RIDING on the back of the resource boom, the Isaac Regional Council’s population will reach more than 31,000 by 2021.
By 2031, more than 37,000 people are predicted to live in the area, according to a State Government population report released this week.
The Central Highlands will jump to 40,880 in the next decade and will reach almost 51,000 by 2031.
Treasurer and Minister for State Development and Trade Andrew Fraser said the Queensland Government population projections to 2031 report revealed the entire state’s population would grow by one million people in two decades.
“Queensland has been at the forefront of population growth for a generation, and that trend is not going to change,” Mr Fraser said.
“In the future, people are still projected to continue to move to Queensland, in particular to regional centres with the promise of employment opportunities.”
Between 7.3 million and 11.15 million people are predicted to live in the Sunshine State by 2056, and mining towns are expected to boom as the coal extraction industry expands beyond the Bowen Basin west into the Galilee Basin.
“The impact of continuing resource sector development and investment is particularly evident in Gladstone, Isaac and Central Highlands, all of which feature in the top 10 fastest growing local government areas in the next decade,” Mr Fraser said.
Isaac was ranked the fourth fastest growth area with an annual increase of 3%, a rapid increase particularly evident as the area experienced little population change in the decade to 2006.
“The possible future impacts of the recent natural disasters in Queensland were not taken into account when the 2011 edition of population projections were produced,” the report said.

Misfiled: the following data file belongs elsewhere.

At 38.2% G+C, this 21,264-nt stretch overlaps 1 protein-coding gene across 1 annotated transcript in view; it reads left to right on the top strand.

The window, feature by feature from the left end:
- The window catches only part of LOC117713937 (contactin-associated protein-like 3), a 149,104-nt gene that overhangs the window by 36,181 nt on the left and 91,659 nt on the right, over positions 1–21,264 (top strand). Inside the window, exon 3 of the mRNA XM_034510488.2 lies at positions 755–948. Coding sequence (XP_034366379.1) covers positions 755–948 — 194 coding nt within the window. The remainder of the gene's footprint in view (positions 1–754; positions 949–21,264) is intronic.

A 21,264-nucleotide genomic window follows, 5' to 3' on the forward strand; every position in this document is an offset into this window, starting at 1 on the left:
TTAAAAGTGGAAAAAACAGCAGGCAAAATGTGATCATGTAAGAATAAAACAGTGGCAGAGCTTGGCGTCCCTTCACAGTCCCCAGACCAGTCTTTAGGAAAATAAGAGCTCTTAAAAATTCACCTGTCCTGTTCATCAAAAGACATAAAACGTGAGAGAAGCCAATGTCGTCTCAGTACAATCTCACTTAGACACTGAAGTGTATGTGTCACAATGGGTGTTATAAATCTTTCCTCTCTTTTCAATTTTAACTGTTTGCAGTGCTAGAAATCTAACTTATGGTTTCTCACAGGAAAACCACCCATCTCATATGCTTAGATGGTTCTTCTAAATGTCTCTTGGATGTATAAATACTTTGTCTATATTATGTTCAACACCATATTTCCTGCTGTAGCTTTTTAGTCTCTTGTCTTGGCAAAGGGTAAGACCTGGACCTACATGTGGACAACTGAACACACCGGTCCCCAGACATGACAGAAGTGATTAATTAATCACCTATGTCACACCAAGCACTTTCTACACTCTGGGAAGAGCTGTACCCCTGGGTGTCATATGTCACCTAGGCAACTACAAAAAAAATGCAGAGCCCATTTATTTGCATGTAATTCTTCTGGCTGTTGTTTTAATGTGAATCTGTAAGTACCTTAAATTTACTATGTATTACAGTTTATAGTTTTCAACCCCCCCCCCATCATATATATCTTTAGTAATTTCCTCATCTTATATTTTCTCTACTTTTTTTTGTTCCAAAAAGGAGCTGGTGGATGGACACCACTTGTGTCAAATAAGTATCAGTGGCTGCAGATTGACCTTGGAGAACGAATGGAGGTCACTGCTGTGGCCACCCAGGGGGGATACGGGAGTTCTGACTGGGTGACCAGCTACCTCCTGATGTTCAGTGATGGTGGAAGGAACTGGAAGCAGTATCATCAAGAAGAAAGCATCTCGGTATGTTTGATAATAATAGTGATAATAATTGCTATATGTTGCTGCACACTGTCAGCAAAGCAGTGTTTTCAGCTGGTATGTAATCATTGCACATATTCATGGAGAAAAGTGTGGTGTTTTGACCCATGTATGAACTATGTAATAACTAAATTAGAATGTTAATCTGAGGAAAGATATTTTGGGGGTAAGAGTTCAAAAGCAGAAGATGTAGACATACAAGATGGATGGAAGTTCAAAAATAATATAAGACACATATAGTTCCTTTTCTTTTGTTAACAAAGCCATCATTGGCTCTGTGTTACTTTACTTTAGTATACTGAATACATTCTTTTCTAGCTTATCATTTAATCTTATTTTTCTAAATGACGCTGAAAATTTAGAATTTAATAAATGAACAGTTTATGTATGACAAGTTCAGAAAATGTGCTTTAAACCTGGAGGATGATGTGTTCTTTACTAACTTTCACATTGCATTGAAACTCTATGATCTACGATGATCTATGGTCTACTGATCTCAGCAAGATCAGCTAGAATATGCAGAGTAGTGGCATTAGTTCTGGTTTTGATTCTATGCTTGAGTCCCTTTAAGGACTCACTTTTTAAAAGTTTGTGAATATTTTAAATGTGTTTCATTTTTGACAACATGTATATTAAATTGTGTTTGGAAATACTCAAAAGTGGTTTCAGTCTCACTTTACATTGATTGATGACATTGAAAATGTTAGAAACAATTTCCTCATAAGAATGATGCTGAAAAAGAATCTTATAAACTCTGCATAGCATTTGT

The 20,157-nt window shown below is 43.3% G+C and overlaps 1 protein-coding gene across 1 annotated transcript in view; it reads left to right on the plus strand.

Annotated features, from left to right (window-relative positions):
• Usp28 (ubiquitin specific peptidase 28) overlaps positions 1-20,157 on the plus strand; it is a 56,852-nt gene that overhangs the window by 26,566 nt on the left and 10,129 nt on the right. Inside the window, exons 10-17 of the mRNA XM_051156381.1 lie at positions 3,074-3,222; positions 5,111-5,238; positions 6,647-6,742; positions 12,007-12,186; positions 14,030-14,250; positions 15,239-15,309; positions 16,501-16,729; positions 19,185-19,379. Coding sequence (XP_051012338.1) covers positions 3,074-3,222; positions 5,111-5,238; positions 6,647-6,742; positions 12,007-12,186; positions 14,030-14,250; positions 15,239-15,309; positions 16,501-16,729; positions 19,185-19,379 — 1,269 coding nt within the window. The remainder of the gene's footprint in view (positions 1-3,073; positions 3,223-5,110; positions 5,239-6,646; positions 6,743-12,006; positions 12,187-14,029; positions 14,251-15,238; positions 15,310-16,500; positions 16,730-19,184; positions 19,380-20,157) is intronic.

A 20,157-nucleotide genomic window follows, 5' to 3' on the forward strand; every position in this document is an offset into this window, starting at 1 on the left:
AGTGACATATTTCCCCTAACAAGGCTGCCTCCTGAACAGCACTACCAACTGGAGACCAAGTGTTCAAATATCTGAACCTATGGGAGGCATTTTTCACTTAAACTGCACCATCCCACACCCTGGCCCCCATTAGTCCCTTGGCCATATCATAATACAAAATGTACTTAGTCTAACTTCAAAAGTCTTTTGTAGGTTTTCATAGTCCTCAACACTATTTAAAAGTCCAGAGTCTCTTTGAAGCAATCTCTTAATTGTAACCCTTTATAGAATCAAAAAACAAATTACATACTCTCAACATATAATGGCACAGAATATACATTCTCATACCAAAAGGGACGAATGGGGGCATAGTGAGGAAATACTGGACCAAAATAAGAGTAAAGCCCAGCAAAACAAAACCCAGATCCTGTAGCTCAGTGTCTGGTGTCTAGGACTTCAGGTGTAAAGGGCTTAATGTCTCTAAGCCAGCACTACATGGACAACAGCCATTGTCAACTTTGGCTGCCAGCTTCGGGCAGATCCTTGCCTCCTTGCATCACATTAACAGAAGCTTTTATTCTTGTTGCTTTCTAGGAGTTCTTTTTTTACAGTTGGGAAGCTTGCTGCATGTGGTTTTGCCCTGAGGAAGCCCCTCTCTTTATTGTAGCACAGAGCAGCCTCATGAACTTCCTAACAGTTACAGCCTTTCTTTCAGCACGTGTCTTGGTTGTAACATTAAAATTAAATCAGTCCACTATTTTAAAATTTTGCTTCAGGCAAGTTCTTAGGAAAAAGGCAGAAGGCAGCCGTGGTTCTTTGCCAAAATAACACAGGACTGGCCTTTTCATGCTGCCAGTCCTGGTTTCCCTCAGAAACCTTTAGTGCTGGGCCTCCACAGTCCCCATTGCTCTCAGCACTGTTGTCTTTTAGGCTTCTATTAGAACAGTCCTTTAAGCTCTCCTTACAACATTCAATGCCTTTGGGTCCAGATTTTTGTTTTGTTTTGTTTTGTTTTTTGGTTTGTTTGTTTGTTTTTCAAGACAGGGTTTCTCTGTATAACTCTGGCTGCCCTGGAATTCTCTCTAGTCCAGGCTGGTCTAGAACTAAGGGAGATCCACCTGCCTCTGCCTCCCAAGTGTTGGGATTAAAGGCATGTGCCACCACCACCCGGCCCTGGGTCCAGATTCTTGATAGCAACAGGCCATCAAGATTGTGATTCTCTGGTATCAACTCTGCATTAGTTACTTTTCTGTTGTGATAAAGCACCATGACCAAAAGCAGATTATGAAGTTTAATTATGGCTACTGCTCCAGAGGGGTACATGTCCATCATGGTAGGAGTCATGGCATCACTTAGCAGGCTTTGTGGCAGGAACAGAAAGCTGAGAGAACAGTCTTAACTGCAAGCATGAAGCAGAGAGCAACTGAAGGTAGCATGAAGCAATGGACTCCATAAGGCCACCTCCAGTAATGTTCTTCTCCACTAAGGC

CHRC Mayor Peter Maguire said the region’s emergence from the Global Financial Crisis had prepared the council well to cope with the staggering predicted population increase.
“A lot of places around this region during the downturn with the GFC didn’t show up that much,” he said.
“In the Bowen Basin, a lot of places generally dealt with it pretty well although the population did take a bit of a hit.”
Cr Maguire confirmed the CHRC was working with the State Government to free up land from Native Title claims for development in smaller towns such as Springsure, Rolleston, Blackwater and Capella.
Public infrastructure such as water, sewerage and roads were other priorities for the council to ensure the region could cope with the population boom.
“It’s going to have its challenges,” he said. “Future councils are going to have their work cut out for them.”
The report confirmed the fact Queensland’s population is aging, but also predicted life expectancies to increase.
“Our life expectancy is to increase by approximately 10 years to 89.4 years for males and 92.2 for females by 2056,” Mr Fraser said.
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